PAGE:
How effective and customer-helpful are the sales processes of startup electric-vehicle luxury brands compared with those of traditional premium brands?
Not so good, according to a mystery-shopping survey by automotive consultancy Pied Piper.
Its annual Prospect Satisfaction Index this year focuses exclusively on luxury brands, including EV makers such as Tesla and new kids on the electric avenue: Lucid and Rivian, which interact with customers primarily online. Pied Piper calls them “New Way.”
In the firm’s polling of 25 brands, Cadillac ranks highest in how effectively premium brands and their dealers helped both online and in-person vehicle shoppers. Infiniti and Mercedes-Benz rank second and third, respectively, followed by Acura, Volvo and Lexus. (See full chart listing below.)
At the bottom of the list is Rivian (No.25), Polestar (an EV subsidiary of Volvo) (No.24) and Lucid (No.23). Tesla is No.21 in the standings.
Digital auto retailing has come a long way. It particularly gained traction during the COVID pandemic. But it is not at a point where it can completely replace in-store shopping, Pied Piper CEO Fran O’Hagan (pictured, below left) tells Wards.
Accordingly, that puts automakers such as Rivan, which has no physical stores, and Lucid, which only has a few, at a disadvantage because of their reliance on online retailing, he says.
O’Hagan adds: “Nearly all customers today start their car shopping online. But most shoppers also still prefer to experience and evaluate a vehicle in person, if given the opportunity.
“Some shoppers know exactly what they want, but most still have questions or want to experience a test drive. Brands most helpful to both types of shoppers are the ones most likely to appeal long-term to all customers.”
It’s one thing to build a vehicle; it’s another to sell it. To do the latter well requires knowledgeable representatives, whether online or in person.
Pied Piper’s mystery shopping found Rivian and Lucid sales representatives lacking in sales skills and seemingly working from a script.
“We visited all the Lucid locations, and I personally visited the one in San Jose, CA,” O’Hagan says. “The salesperson knew something about the product but could never sell a Mercedes-Benz or a Lexus.”
Why not? “The person had no experience connecting to a customer to sell a car.”
A Lucid executive previously told Wards that the main goal of its showroom personnel at this point is to “educate” customers.
O’Hagan isn’t buying that. “That’s kind of an arrogant statement,” he says. “Salespeople who are brilliant have customers who love them because they do everything they can. In doing so, they sell a lot of cars.”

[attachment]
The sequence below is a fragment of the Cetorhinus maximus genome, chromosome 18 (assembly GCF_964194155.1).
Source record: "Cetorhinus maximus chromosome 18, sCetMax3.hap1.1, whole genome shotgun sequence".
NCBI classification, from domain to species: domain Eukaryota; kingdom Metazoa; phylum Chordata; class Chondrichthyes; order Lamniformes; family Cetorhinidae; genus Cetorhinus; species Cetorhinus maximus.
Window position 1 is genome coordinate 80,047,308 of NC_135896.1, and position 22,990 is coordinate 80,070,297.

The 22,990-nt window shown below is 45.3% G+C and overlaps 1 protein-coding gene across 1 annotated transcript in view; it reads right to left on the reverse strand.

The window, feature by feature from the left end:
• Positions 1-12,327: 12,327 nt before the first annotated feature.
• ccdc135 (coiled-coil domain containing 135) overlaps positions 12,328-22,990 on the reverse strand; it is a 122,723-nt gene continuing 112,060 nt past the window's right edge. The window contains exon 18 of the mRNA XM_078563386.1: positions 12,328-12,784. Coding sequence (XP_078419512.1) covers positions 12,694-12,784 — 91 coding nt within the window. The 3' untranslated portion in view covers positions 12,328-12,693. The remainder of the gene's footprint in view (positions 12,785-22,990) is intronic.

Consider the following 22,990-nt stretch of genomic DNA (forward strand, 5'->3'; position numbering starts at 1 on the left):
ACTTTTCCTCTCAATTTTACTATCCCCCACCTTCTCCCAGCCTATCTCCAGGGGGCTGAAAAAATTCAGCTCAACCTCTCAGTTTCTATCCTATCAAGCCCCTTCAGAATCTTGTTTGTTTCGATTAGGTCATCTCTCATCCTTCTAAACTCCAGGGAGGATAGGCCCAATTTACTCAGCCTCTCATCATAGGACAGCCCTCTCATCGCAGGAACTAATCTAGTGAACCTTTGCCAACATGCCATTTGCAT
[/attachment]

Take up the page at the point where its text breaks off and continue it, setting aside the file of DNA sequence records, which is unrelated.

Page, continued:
Lucid, Rivian and Tesla handle most online customer interaction centrally rather than through individual retail locations. This factory-direct control means the brands structure the steps to be followed by employees, both online and in person, O’Hagan says.
He adds: “With an online focus and few retail locations, these new EV brands have a great opportunity to excel with phone, chat and email interactions with their customers, to compensate for the customer’s lack of an in-person experience.
“However, we have found that when their customers reach out for help or with questions, they are usually met with brand reps who answer only simple, scripted questions without being proactively helpful. It’s a missed opportunity that does not currently compensate for the missing retail experience.”
The Pied Piper survey measured responsiveness to website customer inquiries based upon 22 best-practice behaviors, such as how quickly a brand representative responded to customers’ online inquiries.
The measurement of in-store effectiveness was based on more than 50 best-practice behaviors. Those include:
- Did the salesperson ask if the customer previously visited the brand or dealership website and found a vehicle that interested them?
- Did the salesperson cite features or benefits that distinguish the vehicle from competitors?
- Did the salesperson ask how the vehicle would be used, or how it would fit into the family?
The study found General Motors’ Cadillac dealership personnel excelled at building customer rapport. About 70% of Cadillac salespeople did that. The industry average is 64%,
“Building rapport is not that hard, but lazy people don’t do it,” O’Hagan says. “It’s saying something as simple as, ‘Hey, I see you are wearing a New York Yankee hat’ or ‘I like the pickup truck you pulled up in.’ Good salespeople do that before launching into a pitch.”